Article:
Over the past decade, Greta Gerwig has become one of the most vital and vibrant stars of the independent film scene. In doing so, she has established an artistic identity apart from her acting: she co-directed Nights and Weekends with Joe Swanberg, and has cultivated a strong creative and personal partnership with Noah Baumbach, co-writing two of the most attuned comedies of the decade together. So it was only a matter of time before Gerwig made a film all her own, and with Lady Bird comes something expected yet totally delightful: a work of both nostalgia and anti-nostalgia, something both fleeting and grounded, all anchored in an utterly indelible character.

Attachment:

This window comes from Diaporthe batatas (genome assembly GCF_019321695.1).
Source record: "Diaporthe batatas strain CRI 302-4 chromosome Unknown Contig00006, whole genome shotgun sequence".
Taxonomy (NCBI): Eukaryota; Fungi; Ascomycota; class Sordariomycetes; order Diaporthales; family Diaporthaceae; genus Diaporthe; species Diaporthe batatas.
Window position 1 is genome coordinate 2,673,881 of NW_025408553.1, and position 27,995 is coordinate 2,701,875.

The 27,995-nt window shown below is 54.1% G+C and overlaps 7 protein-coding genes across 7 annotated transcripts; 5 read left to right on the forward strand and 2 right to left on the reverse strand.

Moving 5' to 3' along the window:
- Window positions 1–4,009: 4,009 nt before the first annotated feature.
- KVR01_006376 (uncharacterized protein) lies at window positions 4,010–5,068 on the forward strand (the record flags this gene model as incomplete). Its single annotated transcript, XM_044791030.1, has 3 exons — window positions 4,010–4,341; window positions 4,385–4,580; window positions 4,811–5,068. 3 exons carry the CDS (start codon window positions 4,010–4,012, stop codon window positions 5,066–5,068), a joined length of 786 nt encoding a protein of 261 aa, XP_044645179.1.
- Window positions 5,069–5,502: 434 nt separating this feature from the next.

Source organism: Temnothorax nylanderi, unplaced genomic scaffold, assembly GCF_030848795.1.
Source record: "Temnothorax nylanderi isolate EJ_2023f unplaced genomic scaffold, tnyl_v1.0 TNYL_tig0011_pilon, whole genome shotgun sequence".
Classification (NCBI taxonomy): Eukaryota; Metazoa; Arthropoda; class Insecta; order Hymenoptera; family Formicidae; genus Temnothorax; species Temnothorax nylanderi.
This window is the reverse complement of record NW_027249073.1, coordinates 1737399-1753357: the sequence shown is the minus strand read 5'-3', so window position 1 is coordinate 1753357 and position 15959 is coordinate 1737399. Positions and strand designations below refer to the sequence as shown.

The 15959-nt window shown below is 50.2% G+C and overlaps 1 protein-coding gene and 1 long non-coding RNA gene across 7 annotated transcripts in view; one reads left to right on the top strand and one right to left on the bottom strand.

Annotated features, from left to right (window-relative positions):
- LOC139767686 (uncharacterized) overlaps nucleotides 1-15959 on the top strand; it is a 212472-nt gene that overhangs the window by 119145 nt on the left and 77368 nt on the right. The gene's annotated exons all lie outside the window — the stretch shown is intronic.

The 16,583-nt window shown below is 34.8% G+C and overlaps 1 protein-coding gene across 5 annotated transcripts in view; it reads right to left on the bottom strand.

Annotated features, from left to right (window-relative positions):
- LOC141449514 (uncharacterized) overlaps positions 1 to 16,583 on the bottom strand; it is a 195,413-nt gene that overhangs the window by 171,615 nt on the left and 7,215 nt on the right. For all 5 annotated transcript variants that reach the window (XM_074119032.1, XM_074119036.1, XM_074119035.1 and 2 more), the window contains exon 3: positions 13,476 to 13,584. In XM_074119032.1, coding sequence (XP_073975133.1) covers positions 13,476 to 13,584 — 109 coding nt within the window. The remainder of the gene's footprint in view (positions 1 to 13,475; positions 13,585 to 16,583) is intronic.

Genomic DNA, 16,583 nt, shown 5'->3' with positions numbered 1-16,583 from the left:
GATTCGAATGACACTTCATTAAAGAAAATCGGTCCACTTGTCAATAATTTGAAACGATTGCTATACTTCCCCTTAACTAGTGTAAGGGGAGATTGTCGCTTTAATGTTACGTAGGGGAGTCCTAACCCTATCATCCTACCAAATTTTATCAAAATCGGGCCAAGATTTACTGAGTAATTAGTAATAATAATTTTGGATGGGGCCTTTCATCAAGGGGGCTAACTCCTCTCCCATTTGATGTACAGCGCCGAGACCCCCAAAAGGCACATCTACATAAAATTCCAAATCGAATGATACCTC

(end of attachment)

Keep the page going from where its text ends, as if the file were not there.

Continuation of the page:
That character is Christine McPherson (Saoirse Ronan), nicknamed (by herself) Lady Bird, a young woman in her senior year of high school literally living on “the wrong side of the tracks” in Sacramento circa 2002. An underachieving yet passionate student, she wishes nothing more than to go to a college on the East Coast in a city that, unlike her perception of her hometown, has culture and heritage. Sensibly, Lady Bird is effectively split into two stories: the more dominant portion, dramatically speaking, deals with Lady Bird’s tenuous relationship with her family, including her tough, loving mother (Laurie Metcalf) and her kindly but suffering father (Tracy Letts); and the second, more lighthearted but never lightweight one portrays her life at her Catholic private school, negotiating popularity, drama, poor math grades, and the college application process.